For her fifth patrol, she left via Kattegat on 4 September. She was mined 9 September in Area B of the North Sea Mine Barrage, and lost with all hands;[13] her last position was suspected to be 59°0′N 1°30′W / 59°N 1.5°W / 59; -1.5Coordinates: 59°0′N 1°30′W / 59°N 1.5°W / 59; -1.5."[1]

At the end of 2007, her wreck was located there by 2007 by the British Maritime and Coastguard Agency ship Anglian Sovereign.[1]

Notes[]

  1. 1.00 1.01 1.02 1.03 1.04 1.05 1.06 1.07 1.08 1.09 1.10 1.11 1.12 1.13 1.14 1.15 1.16 1.17 1.18 1.19 Koerver, Hans Joachim. Room 40: German Naval Warfare 1914-1918. Vol II., The Fleet in Being (Steinbach, Germany: LIS Reinisch, 2009).
  2. 2.0 2.1 Handelskrieg, V, pp.36-7.
  3. 3.0 3.1 Handelskrieg, V, p.310-1.
  4. Koerver.
  5. Koerver, Room 40, Vol 1, Fleet in Action.
  6. Handelskrieg, V, pp.310-1.
  7. Handelkrieg, V, p.310-1, dates it 8 July.
  8. National Archives, Kew, UK: ADM 137/4814 and 4817; Handelskrieg, V, 310-1.
  9. Dictionary of American Naval Fighting Ships: Westover
  10. Online Library of Selected Images: Westover (American Freighter, 1918). Served as USS Westover (ID # 2867) in 1918
  11. NavSource Online: Section Patrol Craft Photo Archive Westover (ID 2867)
  12. Koerver, Room 40 says: "claimed 22,000 tons". Claimed, because it was U-92 who sent these numbers by W/T to the German Admiralty. It was the captain's estimation (for whatever reason) of the real numbers, telegraphed 14 July to his seniors before he could reach his base on 22 July. This W/T was deciphered by Room 40. The real number is the summation of the sunk ships mentioned here: 15,000 tons. It was the general trend from the German side to overestimate the numbers of ships sunk: at the end of the war the Allieds published a detailed list with each sunk ship, resulting in 12 Mio tons, while Germany claimed 18 Mio tons of ships sunk, based only on the raw numbers estimated by the C.O.s of their submarines.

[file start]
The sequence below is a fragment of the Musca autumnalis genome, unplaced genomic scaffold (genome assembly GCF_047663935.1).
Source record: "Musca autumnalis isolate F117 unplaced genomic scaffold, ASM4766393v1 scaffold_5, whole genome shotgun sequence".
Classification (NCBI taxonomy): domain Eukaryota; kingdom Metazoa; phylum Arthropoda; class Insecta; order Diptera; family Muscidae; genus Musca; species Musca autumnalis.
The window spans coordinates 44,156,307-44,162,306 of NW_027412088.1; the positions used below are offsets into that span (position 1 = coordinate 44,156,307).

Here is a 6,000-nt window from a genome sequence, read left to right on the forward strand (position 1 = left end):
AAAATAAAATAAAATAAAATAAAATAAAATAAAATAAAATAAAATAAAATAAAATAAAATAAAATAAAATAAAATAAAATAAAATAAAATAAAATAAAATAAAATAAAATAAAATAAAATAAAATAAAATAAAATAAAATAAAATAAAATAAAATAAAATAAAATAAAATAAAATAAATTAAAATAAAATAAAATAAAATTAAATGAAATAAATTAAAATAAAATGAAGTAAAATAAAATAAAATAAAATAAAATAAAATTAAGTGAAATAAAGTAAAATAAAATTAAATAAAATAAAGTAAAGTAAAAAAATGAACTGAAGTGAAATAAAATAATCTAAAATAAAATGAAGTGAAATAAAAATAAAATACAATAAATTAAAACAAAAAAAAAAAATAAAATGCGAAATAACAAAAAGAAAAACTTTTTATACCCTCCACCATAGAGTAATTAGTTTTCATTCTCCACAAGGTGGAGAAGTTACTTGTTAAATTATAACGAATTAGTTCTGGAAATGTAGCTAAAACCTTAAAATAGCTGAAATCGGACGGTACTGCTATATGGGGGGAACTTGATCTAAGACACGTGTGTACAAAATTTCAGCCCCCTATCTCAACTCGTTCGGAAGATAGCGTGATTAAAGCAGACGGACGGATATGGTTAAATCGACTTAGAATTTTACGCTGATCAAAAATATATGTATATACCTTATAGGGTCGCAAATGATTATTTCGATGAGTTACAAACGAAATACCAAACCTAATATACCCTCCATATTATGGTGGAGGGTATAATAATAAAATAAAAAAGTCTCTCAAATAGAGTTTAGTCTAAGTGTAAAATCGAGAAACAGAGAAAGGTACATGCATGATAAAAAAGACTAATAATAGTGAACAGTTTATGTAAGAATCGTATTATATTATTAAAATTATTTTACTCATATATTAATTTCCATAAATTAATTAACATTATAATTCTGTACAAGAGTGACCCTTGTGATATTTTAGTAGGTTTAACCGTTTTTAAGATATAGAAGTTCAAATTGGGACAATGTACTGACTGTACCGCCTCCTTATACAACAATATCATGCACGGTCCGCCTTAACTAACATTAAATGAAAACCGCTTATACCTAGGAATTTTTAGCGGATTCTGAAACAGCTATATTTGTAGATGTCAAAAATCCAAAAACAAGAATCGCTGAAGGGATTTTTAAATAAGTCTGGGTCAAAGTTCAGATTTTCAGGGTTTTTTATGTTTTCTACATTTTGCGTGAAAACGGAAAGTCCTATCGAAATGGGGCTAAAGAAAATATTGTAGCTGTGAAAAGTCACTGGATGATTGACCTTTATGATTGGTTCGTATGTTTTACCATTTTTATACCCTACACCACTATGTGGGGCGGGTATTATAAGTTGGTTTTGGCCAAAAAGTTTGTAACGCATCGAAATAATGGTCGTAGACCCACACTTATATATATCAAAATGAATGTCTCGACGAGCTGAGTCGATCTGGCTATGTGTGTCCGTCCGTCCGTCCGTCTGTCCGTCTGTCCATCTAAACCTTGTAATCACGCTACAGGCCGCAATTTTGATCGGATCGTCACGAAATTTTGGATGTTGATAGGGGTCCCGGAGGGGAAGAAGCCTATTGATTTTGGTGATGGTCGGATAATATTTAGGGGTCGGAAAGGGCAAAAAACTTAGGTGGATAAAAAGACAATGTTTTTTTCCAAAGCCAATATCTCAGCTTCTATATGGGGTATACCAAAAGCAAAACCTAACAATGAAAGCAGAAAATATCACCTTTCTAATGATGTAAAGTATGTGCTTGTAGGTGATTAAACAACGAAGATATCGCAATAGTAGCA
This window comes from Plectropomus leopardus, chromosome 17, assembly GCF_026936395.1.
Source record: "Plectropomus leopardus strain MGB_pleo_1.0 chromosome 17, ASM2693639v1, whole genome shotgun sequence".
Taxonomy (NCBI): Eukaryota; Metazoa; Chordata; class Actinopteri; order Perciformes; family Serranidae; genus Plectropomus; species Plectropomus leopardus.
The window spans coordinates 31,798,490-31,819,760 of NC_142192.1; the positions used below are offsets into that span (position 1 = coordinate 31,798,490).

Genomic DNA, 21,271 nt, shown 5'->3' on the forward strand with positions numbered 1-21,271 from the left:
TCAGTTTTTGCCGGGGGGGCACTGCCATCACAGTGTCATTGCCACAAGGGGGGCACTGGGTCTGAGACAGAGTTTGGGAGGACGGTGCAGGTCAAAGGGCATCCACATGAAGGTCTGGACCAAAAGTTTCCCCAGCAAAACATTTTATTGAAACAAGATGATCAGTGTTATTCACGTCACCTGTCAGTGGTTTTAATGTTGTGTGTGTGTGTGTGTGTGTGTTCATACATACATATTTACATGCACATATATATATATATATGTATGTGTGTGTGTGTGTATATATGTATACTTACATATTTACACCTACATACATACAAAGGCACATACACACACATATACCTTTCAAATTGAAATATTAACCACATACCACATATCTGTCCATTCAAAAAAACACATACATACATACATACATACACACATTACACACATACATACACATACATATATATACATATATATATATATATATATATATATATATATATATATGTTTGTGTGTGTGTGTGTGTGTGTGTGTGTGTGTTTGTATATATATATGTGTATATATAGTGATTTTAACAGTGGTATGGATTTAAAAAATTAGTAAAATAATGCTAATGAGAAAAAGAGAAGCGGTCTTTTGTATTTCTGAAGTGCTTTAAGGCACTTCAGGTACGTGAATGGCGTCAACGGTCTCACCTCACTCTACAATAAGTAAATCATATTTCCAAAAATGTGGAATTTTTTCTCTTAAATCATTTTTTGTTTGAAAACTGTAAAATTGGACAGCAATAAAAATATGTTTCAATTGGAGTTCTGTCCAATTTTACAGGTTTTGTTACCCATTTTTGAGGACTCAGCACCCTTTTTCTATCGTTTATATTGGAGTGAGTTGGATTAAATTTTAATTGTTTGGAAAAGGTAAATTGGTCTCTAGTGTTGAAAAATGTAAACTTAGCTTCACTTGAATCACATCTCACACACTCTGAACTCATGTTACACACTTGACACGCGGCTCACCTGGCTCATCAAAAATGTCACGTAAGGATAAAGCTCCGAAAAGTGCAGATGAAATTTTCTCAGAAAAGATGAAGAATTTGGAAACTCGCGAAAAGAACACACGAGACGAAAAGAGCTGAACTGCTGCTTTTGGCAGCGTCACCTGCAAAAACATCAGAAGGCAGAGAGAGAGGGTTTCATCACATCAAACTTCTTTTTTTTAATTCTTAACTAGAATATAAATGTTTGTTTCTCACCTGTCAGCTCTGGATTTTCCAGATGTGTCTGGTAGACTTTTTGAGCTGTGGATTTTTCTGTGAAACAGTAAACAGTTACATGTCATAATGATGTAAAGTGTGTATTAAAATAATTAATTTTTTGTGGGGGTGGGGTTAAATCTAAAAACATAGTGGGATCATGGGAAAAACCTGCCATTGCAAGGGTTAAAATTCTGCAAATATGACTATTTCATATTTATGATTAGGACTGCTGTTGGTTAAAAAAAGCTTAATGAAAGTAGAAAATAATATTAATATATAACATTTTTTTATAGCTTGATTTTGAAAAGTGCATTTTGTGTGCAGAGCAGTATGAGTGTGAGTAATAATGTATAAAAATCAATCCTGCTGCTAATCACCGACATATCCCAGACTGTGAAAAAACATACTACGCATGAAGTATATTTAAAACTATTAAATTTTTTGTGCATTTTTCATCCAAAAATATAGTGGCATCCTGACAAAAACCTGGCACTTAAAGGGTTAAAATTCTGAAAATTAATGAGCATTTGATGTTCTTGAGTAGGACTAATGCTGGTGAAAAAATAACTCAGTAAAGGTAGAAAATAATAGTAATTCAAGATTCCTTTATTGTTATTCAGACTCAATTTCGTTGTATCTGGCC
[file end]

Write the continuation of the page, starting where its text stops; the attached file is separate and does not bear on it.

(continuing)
13. Handelskrieg, Vol 5

References[]

  • Spindler, Arno (1932,1933,1934,1941/1964,1966). Der Handelskrieg mit U-Booten. 5 Vols. Berlin: Mittler & Sohn. Vols. 4+5, dealing with 1917+18, are very hard to find: Guildhall Library, London, has them all, also Vol. 1-3 in an English translation: The submarine war against commerce. 
  • Beesly, Patrick (1982). Room 40: British Naval Intelligence 1914-1918. London: H Hamilton. ISBN 978-0-241-10864-2. 
  • Halpern, Paul G. (1995). A Naval History of World War I. New York: Routledge. ISBN 978-1-85728-498-0. 
  • Roessler, Eberhard (1997). Die Unterseeboote der Kaiserlichen Marine. Bonn: Bernard & Graefe. ISBN 978-3-7637-5963-7. 
  • Schroeder, Joachim (2002). Die U-Boote des Kaisers. Bonn: Bernard & Graefe. ISBN 978-3-7637-6235-4. 
  • Koerver, Hans Joachim (2008). Room 40: German Naval Warfare 1914-1918. Vol I., The Fleet in Action. Steinbach: LIS Reinisch. ISBN 978-3-902433-76-3. 
  • Koerver, Hans Joachim (2009). Room 40: German Naval Warfare 1914-1918. Vol II., The Fleet in Being. Steinbach: LIS Reinisch. ISBN 978-3-902433-77-0. 

External links[]